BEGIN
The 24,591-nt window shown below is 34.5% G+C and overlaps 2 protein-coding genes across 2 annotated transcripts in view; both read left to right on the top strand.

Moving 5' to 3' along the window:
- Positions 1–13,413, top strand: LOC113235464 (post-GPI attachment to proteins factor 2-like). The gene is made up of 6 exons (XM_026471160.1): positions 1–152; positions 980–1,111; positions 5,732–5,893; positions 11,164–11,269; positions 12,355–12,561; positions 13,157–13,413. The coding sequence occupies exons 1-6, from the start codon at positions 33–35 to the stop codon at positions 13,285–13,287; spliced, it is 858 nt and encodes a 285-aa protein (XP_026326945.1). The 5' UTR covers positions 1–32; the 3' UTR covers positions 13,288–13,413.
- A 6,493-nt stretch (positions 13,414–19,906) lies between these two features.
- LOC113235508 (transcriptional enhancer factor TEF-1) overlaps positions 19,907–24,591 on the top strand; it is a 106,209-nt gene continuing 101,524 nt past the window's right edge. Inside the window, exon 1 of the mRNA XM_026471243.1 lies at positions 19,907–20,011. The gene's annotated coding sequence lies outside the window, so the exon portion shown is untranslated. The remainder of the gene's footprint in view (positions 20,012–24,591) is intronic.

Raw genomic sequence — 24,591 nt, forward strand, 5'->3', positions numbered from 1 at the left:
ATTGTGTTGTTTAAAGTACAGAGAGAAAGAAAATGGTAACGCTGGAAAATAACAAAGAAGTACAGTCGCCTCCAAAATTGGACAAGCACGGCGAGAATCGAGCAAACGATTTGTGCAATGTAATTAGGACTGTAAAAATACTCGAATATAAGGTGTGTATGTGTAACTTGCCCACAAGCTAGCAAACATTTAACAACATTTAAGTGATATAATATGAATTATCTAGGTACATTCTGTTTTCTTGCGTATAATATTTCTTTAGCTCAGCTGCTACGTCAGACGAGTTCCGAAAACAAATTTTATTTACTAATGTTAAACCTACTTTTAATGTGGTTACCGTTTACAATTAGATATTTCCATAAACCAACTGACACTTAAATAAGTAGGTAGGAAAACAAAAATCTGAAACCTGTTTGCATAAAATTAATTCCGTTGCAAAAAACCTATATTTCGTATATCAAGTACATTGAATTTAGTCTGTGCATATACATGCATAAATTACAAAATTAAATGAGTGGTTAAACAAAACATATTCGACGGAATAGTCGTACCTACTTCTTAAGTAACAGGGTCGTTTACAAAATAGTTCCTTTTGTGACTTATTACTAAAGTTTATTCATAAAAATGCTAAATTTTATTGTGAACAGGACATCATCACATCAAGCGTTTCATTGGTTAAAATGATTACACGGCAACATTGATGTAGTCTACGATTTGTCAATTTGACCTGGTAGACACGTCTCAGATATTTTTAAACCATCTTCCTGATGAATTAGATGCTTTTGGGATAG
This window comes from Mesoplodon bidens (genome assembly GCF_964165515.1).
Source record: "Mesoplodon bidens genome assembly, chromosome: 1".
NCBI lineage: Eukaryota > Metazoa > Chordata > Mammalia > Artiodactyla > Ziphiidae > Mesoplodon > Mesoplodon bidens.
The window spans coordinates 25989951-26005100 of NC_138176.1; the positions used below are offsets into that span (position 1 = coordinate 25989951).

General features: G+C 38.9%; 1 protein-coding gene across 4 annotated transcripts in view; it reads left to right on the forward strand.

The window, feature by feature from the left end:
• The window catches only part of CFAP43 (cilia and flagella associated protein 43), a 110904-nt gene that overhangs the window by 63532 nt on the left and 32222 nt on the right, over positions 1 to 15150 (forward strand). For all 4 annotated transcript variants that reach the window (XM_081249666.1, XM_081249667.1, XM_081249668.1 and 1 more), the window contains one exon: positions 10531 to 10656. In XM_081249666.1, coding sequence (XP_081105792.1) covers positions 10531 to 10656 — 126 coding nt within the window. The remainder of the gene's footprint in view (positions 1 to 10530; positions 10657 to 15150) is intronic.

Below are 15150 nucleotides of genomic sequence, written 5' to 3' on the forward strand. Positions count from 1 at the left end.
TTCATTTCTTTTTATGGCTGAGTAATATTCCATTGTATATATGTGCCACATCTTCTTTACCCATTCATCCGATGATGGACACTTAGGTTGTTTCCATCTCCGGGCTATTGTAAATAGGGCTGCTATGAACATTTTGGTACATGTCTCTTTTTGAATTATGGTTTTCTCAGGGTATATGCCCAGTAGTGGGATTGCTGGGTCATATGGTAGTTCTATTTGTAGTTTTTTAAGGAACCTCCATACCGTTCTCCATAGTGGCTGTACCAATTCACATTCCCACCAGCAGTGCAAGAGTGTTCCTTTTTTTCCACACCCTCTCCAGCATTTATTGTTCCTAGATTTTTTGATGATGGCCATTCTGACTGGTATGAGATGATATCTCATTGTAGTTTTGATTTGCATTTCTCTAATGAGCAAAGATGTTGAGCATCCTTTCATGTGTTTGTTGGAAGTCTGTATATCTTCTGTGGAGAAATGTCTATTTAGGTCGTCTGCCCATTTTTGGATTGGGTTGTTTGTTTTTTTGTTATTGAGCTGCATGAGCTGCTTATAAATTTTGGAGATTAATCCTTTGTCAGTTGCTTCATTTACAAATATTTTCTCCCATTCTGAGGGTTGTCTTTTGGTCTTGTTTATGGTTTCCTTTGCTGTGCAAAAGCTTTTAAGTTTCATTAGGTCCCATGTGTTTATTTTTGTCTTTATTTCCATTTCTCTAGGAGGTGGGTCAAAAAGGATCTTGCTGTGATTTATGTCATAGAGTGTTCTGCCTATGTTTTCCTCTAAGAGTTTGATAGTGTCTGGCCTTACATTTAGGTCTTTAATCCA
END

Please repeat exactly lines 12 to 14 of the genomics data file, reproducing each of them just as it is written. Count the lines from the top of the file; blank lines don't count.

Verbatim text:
General features: G+C 38.9%; 1 protein-coding gene across 4 annotated transcripts in view; it reads left to right on the forward strand.

The window, feature by feature from the left end:
• The window catches only part of CFAP43 (cilia and flagella associated protein 43), a 110904-nt gene that overhangs the window by 63532 nt on the left and 32222 nt on the right, over positions 1 to 15150 (forward strand). For all 4 annotated transcript variants that reach the window (XM_081249666.1, XM_081249667.1, XM_081249668.1 and 1 more), the window contains one exon: positions 10531 to 10656. In XM_081249666.1, coding sequence (XP_081105792.1) covers positions 10531 to 10656 — 126 coding nt within the window. The remainder of the gene's footprint in view (positions 1 to 10530; positions 10657 to 15150) is intronic.